A very complex amendment was offered by chairman Highland. Highland, wanting to give committee members time to digest the amendment, announced that neither the bill nor the amendment would be voted on today. The matter will be taken up on Friday.

Issues debated today included whether or not this bill would make equity in the formula worse and even if the bill actually did control costs.

Most interesting part of the discussion was when Rep. John Bradford (R-Lansing) used as an example the Lansing School District. He asserted that there was a rumor that state aid would decline so a bond issue was rushed through and a brand new state of the art high school was built. Additional funds are being used to refurbish the old high school into a new middle school. Bradford said it was inappropriate for taxpayers around the state to help Lansing build the new facility when they already had a “perfectly good high school.” It’s rare when a legislator speaks against the interests of his own constituents.

Undermining Department of Ed and Local Control

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Merit Pay; K-12 Funding Report

Jan 19, 2016 by

Merit Pay Hearing

The House Education Committee held an informational hearing on the issue of teacher merit pay this afternoon. Note that there is not a bill to create such a plan; the intent of today’s hearing was to see what people think.

It is clear that some legislators want merit pay imposed on teachers and school districts and the Governor has called for such a system to be part of any new school finance system.

Earlier in the session, the issue was brought up by Senator Melcher (R-Leawood) when Commissioner Watson and members of the State Board of Education were speaking to the Senate Education Committee. Watson and Board Member James McNiece both dismissed the idea as bad for morale and harmful to the collaborative nature of teaching.

In today’s hearing the only vocal support (outside of Rep. Jerry Lunn, R-Overland Park) came from the Kansas Policy Institute and the Governor’s office. But even both of them tempered their remarks. KPI said they supported the idea “in concept” and Brandon Smith of the Governor’s office said it should be left to the local board and teachers.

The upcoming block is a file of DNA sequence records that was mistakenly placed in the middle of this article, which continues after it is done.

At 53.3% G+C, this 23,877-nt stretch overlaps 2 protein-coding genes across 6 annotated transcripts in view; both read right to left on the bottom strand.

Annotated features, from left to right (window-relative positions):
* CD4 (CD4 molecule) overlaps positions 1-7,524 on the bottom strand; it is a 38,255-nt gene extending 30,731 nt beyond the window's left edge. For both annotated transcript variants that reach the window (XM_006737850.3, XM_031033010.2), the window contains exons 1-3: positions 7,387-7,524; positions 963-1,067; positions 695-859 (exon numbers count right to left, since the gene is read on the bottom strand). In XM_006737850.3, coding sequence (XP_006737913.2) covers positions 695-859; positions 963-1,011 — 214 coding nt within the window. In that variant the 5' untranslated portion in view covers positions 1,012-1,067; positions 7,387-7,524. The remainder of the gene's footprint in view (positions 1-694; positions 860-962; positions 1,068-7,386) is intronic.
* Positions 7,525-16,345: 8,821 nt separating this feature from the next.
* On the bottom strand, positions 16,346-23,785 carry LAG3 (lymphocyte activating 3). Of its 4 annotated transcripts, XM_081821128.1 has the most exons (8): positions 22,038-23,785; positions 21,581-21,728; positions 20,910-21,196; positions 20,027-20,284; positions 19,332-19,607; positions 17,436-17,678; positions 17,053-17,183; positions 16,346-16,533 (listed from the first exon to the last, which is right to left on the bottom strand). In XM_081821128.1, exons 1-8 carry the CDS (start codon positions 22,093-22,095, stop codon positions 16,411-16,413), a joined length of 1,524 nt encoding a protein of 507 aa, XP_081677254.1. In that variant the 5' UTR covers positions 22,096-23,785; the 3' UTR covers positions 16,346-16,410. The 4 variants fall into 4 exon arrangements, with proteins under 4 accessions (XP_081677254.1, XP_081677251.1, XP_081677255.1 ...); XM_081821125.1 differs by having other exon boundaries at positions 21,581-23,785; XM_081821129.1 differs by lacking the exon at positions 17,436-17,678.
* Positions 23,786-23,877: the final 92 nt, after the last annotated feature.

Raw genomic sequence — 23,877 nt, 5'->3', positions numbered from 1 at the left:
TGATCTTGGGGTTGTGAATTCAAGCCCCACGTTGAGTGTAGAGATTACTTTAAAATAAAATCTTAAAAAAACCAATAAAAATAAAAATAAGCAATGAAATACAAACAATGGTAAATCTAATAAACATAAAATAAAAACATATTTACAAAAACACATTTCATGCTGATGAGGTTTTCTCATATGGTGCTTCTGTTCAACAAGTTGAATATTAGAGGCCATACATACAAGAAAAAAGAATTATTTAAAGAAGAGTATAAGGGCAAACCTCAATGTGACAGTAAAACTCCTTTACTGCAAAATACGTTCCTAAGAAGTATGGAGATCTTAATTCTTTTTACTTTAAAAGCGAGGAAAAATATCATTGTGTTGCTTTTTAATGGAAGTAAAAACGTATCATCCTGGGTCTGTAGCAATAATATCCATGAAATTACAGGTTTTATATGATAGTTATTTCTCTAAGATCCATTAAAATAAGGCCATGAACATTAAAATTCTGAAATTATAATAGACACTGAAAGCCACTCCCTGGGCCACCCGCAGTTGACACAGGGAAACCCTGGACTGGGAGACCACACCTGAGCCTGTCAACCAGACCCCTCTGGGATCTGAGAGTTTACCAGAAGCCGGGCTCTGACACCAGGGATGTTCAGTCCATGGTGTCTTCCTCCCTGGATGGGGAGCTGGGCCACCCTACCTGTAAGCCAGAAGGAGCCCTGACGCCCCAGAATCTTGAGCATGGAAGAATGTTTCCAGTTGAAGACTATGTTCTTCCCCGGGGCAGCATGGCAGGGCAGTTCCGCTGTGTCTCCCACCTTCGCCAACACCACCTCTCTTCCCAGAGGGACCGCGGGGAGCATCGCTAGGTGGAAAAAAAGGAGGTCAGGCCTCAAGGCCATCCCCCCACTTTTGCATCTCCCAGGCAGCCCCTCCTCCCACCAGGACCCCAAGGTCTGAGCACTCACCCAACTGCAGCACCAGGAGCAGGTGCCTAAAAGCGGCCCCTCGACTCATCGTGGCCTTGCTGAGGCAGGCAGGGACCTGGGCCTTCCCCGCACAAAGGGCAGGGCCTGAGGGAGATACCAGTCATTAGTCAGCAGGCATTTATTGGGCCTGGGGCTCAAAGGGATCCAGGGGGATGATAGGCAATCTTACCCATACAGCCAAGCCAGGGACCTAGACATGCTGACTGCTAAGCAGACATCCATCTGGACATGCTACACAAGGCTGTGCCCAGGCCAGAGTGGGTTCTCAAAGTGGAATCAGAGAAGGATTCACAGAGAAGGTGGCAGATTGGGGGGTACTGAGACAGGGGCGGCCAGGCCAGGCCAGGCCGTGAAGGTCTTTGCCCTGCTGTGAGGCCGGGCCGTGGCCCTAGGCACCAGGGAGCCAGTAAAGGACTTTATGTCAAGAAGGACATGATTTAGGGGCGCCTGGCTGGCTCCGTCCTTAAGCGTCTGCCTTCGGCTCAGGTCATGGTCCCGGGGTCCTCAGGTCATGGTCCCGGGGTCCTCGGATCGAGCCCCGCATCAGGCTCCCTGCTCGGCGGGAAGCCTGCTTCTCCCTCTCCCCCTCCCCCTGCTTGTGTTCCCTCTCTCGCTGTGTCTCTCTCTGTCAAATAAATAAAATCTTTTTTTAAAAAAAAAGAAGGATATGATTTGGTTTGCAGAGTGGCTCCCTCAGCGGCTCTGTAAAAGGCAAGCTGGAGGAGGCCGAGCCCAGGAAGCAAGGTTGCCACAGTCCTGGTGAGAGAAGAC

Opposing the imposition of a system from the state were KASB, KNEA, Kansas Families for Education, and the Manhattan-Ogden School Board. There was additional testimony submitted in writing, all but one (the Heritage Foundation) opposed merit pay. You can read all the testimony by clicking here.

We’ll be keeping an eye on this issue throughout the session.


K-12 Student Success Committee Report Adopted

The K-12 Student Success Committee met this morning to take up the report they tabled at their last meeting. Substituted for the original report written by Rep. Ron Highland (R-Wamego) was a new version drafted by Legislative Research staff.

Senator Anthony Hensley (D-Topeka) offered a number of amendments regarding equity, assessments, the mandatory use of the ACT and bond aid payments. Most were voted down on mostly party line votes. Two were adopted:

A new school funding mechanism should:

Focus on each student understand that students have different needs and will require varying levels of support to achieve success;

Be equitable so that school districts have reasonably equal access to substantially similar educational opportunity through similar tax effort.

Some thoughts by Senator Jim Denning (R-Overland Park) were appended to the end of the report while Senator Hensley submitted a minority report.

You can find the documents by clicking here.

 

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First Up is Merit Pay!

Jan 14, 2016 by

And they’re off! It started before the session when Governor Brownback said he wanted teacher merit pay in any new school finance system. It was ratcheted up a notch when House Education Chairman Ron Highland (R-Wamego) went on television to say merit pay for teachers is easy to figure out. Well, what he actually said is “I can walk in any school and talk to the janitor and I can tell you who the best teacher is in every school; they all know.”

The legislature is wasting no time in pushing the issue. Yesterday during a presentation to a joint meeting of the House and Senate Education Committees by Commissioner Randy Watkins and SBOE Member Jim McNiece, Senator Jeff Melcher (R-Leawood) pressed the issue. McNiece responded, telling Melcher that Kansas needs to address the overall compensation levels in the profession. He warned that raising the pay of some teachers without addressing overall compensation first would create morale problems. “What you’re going to do is make it worse,” he said. “It’s going to be throwing gasoline on the fire.”

Watson and McNiece both told the Committees that the perception among teachers that they aren’t valued is a significant problem. McNiece went on to say that Kansans need to “change the conversation about teachers and what they do, and recognize how hard they work and applaud them first.”

The evidence is clear that merit pay doesn’t work. And it doesn’t work in the private sector either. There is plenty of research demonstrating that for professional jobs requiring cognitive skills, creativity, and problem solving, merit pay or pay for performance schemes actually harm productivity.